Unhealthy Politics: The Battle over Evidence-Based Medicine, co-written by Public Policy program director Eric Patashnik, describes the U.S. medical system, the most advanced in the world, and its insufficient evaluation process of treatments that often become widespread.
Jessaca Leinaweaver, Director of the Center for Latin American and Caribbean Studies, in US News "Baby box programs purport to protect children by allowing them to be safely abandoned to the care of the government."
Ashutosh Varshney in The Indian Express, "Is India’s past, so marked by communal riots, transmuting itself into an era of lynching? Of immense political significance, this question is now squarely in front of us all."
Prerna Singh in India Ink, "I focus my attention on education and health but, you know, a very good further research would be to study whether this also applies to drinking water, to questions of livelihood, to roads, to a variety of other goods and services that we think of when we talk about these kinds of public services."
A paper co-authored by Watson economist Justine Hastings adds to growing evidence that for every additional dollar in food stamp benefits recipients get, nearly all of it goes into buying additional food.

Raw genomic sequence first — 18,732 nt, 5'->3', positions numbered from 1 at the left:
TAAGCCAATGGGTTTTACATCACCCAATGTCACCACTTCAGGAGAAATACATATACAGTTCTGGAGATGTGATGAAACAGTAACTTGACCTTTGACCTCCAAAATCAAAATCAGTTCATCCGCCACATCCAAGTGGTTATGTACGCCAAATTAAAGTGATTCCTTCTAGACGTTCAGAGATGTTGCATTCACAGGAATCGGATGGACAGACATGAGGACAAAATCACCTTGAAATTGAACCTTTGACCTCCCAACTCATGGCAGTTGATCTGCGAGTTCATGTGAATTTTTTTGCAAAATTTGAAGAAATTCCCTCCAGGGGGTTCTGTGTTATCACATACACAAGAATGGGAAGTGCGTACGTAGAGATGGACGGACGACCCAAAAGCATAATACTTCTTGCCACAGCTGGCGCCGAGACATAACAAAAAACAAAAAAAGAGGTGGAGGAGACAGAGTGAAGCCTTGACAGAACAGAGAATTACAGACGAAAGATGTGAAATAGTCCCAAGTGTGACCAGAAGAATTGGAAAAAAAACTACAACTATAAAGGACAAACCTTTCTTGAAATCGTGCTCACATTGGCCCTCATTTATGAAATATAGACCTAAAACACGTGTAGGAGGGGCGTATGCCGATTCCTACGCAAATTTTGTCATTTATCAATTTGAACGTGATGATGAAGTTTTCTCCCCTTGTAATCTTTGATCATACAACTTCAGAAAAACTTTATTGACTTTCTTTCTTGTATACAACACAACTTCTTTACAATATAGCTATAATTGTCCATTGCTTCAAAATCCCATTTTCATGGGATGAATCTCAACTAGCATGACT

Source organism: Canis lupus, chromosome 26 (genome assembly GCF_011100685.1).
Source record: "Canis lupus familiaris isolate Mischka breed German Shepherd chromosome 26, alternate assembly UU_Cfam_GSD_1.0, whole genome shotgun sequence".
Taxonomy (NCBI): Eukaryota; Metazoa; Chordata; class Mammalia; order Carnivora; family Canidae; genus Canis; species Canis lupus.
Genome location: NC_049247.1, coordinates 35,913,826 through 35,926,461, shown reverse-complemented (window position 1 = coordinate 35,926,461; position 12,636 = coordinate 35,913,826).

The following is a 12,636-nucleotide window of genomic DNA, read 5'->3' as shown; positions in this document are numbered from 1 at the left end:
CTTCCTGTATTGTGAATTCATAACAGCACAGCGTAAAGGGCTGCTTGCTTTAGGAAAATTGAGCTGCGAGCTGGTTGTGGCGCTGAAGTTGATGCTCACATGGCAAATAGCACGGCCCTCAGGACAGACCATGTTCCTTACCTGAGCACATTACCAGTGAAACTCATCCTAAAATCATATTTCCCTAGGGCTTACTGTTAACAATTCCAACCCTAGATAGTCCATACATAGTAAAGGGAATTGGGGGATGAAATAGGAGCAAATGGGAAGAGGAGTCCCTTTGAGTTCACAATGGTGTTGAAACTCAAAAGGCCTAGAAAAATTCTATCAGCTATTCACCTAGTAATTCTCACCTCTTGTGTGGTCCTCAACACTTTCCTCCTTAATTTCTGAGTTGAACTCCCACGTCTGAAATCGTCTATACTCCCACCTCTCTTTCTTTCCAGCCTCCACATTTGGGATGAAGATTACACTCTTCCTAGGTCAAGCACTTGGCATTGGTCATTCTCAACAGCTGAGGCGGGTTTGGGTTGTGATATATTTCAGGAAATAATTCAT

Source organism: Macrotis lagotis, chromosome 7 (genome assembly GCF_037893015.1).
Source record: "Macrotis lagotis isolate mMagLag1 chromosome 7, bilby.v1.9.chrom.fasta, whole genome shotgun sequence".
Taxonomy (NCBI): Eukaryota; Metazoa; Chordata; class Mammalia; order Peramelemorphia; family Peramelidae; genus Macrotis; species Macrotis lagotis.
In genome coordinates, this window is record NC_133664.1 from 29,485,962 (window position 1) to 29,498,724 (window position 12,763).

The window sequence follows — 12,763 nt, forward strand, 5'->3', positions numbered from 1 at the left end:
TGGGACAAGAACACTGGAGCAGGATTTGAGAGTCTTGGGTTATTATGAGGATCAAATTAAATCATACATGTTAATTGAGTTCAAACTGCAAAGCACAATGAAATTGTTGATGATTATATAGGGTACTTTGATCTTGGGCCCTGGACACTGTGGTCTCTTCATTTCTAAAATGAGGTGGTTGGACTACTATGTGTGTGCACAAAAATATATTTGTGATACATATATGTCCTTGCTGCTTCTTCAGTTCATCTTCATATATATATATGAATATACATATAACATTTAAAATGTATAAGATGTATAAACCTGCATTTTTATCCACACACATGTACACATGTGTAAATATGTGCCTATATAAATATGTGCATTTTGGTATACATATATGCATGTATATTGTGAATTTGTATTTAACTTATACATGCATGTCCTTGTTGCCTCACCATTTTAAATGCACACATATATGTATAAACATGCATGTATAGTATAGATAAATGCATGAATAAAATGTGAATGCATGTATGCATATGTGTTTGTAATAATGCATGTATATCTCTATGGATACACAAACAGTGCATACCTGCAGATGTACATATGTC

On Wednesday, January 11th, Watson Institute Postdoctoral Fellow Elena Shih and Dr. Joel Quirk from the University of the Witwatersrand (South Africa) will convene a public debate on Human Trafficking awareness campaigns. Shih and Quirk are Editors of the Beyond Trafficking and Slavery section of openDemocracy.net, a London-based global digital commons with over nine million readers.
Eric Patashnik in The Washington Post, "Just as liberals in power often discover that it is difficult to expand the scope of government, conservatives in power have traditionally found that the task of dismantling existing programs can be daunting even under favorable circumstances."